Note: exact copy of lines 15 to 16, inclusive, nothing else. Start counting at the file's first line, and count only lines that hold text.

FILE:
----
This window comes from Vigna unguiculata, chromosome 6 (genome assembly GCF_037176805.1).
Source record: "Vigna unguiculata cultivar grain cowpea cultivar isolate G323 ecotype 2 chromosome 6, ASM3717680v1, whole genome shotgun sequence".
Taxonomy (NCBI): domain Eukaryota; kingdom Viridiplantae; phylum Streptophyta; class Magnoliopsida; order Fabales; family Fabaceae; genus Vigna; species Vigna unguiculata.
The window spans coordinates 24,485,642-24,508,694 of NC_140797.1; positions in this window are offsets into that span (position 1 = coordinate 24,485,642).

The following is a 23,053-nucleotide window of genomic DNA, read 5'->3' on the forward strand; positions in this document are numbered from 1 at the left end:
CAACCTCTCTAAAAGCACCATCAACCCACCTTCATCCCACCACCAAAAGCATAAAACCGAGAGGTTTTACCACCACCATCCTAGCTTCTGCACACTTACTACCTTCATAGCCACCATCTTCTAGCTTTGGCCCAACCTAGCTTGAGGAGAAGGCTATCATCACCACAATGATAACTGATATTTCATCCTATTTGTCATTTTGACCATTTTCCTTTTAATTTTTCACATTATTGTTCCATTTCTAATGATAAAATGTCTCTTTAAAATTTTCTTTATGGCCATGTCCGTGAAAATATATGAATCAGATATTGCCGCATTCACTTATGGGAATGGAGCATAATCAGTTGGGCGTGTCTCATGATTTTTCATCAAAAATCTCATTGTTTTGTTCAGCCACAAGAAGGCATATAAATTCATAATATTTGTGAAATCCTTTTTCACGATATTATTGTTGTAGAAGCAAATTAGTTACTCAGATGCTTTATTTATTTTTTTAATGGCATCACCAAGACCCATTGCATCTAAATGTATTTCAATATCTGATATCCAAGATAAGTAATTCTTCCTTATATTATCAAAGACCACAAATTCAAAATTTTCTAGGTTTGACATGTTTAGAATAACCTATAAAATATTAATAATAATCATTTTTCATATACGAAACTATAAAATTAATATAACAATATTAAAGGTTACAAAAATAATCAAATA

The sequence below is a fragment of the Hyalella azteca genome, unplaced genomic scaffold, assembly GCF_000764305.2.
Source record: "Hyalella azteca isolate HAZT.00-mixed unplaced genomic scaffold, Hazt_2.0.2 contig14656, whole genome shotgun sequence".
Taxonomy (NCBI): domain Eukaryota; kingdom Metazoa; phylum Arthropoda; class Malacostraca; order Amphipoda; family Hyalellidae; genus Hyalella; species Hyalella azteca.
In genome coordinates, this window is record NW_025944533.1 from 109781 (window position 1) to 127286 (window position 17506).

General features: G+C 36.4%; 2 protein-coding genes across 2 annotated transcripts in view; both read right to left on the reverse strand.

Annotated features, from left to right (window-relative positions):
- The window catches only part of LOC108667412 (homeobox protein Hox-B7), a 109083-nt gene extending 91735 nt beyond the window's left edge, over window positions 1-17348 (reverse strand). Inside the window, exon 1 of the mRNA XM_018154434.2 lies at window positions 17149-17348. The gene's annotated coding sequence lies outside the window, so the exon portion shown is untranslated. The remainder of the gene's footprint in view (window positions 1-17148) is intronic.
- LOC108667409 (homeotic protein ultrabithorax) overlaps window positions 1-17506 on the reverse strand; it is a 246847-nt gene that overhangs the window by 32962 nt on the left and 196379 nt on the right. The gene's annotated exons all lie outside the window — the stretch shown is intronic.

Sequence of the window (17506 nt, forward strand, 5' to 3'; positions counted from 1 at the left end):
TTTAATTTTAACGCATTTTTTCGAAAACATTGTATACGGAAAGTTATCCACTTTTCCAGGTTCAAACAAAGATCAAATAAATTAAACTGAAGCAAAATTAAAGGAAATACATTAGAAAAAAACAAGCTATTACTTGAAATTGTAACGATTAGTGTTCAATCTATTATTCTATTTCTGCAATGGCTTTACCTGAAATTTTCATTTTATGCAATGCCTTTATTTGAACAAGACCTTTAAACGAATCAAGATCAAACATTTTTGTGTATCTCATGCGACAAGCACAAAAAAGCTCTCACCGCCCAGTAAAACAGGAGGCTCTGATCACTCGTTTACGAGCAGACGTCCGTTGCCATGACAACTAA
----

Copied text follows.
Sequence of the window (17506 nt, forward strand, 5' to 3'; positions counted from 1 at the left end):
TTTAATTTTAACGCATTTTTTCGAAAACATTGTATACGGAAAGTTATCCACTTTTCCAGGTTCAAACAAAGATCAAATAAATTAAACTGAAGCAAAATTAAAGGAAATACATTAGAAAAAAACAAGCTATTACTTGAAATTGTAACGATTAGTGTTCAATCTATTATTCTATTTCTGCAATGGCTTTACCTGAAATTTTCATTTTATGCAATGCCTTTATTTGAACAAGACCTTTAAACGAATCAAGATCAAACATTTTTGTGTATCTCATGCGACAAGCACAAAAAAGCTCTCACCGCCCAGTAAAACAGGAGGCTCTGATCACTCGTTTACGAGCAGACGTCCGTTGCCATGACAACTAA